New advocacy scheme goes live on 1 April

Print This Post

By Legal Futures

29 March 2010


Assessment: new system closes off experience route to qualification

The new scheme for solicitors to acquire rights of audience will finally go live on 1 April after the Ministry of Justice gave the SRA the go-ahead.

The Solicitors Higher Rights of Audience Regulations 2010 involve separate awards for rights of audience for criminal and civil advocacy. Qualification will be through an assessment based on competence standards.

The current accreditation and exemption routes will no longer be available, although there are transitional arrangements for people taking assessments under the existing regulations. The 5,461 solicitors who already have rights of audience will be automatically passported onto the new scheme.

Clare Gilligan, the SRA’s head of education and training, said: “We have consulted extensively with stakeholders on the new scheme and feel that this is a fairer way of assessing competency. The new regulations remove the need for mandatory training or experience in the assessment process, which will be run by external organisations who have been authorised by the SRA.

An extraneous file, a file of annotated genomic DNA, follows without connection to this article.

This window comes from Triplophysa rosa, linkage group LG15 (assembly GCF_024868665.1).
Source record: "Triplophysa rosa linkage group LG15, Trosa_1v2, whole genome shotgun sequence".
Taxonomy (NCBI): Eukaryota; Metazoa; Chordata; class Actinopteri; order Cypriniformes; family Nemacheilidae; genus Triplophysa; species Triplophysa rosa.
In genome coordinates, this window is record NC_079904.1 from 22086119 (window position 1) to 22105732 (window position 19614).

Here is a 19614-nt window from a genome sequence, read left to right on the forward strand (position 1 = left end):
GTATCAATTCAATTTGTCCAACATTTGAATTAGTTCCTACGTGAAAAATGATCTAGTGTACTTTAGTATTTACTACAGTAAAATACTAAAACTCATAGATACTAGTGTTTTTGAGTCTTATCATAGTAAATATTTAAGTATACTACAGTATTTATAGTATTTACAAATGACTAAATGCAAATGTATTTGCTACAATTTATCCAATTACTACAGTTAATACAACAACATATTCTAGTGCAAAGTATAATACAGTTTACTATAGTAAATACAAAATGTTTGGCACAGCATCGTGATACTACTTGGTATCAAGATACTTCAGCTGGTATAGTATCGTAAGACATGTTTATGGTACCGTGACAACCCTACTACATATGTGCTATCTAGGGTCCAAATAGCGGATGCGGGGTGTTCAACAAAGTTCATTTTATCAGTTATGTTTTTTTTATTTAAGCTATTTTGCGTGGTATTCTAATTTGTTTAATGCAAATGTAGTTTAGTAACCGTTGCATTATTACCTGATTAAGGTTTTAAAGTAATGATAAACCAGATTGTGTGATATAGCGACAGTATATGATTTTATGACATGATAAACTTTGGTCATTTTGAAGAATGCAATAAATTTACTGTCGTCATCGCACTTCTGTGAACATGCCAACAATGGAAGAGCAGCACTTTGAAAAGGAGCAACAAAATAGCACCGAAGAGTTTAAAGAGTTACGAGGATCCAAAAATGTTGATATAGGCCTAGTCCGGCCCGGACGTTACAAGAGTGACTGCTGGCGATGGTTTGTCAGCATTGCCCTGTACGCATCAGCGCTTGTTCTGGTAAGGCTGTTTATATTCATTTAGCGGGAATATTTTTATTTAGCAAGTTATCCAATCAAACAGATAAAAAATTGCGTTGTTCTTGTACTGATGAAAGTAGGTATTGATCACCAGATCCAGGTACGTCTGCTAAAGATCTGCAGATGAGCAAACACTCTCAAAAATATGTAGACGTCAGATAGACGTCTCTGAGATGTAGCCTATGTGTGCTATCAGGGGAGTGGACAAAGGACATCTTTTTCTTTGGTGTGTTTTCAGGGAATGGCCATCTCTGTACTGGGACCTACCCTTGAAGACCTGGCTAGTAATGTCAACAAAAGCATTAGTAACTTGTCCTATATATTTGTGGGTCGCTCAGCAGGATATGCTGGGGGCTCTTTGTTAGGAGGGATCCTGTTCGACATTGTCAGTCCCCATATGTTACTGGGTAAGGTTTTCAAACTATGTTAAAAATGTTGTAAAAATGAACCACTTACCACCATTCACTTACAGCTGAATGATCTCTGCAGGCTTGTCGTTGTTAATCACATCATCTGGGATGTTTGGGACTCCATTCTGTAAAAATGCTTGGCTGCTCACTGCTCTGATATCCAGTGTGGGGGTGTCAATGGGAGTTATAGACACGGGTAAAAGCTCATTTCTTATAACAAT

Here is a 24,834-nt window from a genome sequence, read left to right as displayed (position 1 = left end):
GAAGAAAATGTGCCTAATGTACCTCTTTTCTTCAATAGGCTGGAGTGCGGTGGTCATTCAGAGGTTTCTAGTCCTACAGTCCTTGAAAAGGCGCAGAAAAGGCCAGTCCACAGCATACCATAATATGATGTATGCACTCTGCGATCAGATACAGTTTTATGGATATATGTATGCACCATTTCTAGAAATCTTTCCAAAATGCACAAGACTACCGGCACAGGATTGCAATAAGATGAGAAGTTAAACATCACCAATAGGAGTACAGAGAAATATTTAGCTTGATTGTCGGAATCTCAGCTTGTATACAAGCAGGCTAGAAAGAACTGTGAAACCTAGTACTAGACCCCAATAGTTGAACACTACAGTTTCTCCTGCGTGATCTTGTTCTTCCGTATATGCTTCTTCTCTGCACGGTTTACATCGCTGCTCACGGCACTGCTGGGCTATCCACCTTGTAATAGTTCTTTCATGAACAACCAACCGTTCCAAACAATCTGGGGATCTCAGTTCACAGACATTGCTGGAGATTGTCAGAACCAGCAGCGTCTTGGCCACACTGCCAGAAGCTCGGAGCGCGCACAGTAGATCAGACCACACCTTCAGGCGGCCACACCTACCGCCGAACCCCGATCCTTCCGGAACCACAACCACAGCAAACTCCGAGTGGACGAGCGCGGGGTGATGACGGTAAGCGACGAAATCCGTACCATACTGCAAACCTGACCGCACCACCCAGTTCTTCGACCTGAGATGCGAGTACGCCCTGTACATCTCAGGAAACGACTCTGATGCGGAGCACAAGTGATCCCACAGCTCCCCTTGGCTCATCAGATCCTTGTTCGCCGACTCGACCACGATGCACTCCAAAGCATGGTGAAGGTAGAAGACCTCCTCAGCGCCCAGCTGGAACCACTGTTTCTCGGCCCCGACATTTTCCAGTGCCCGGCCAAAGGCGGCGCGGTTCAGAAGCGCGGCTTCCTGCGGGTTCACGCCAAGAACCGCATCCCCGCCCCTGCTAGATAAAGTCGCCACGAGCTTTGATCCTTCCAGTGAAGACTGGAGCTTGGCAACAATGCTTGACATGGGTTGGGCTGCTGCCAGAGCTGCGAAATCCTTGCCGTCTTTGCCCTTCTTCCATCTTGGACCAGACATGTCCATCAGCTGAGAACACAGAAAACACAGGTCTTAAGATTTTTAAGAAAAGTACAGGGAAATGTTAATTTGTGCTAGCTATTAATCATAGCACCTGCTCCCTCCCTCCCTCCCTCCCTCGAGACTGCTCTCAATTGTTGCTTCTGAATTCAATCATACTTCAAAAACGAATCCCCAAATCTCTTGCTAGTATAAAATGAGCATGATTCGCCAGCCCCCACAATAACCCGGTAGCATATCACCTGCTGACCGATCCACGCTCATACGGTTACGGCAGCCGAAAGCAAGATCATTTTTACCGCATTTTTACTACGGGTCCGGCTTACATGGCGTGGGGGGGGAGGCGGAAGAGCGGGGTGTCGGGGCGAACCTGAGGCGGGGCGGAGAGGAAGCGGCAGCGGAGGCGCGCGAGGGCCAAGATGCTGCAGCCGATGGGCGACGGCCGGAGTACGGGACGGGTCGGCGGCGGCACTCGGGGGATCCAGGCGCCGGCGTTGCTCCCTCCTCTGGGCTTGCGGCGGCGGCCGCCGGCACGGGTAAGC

“We feel confident that the new rules will provide a robust system for qualification in the higher courts.”

The SRA first announced plans to reform the higher rights regime in 2007 and had originally proposed that all solicitors would automatically have higher rights and could choose whether to seek accreditation. However, it reversed that decision and made accreditation compulsory following consultation.

Tags: ,



Leave a comment

* Denotes required field

All comments will be moderated before posting. Please see our Terms and Conditions

Legal Futures Blog

Make your mark: Personal branding for barristers

stand out from the crowd

A recent Legal Futures article reported that the number complaints involving use of social media by barristers is increasing. The BSB have warned that “as social media and the internet become more prominent in our daily lives, there is an increasing need for barristers to be very careful about what they post whether in their professional or personal lives”. While inappropriate use of social media isn’t anything new, what struck me when reading that paragraph is that, for barristers, I would argue, there shouldn’t be a defining line between the personal and professional. As a barrister, you are your own USP, your personal brand is everything.

August 17th, 2017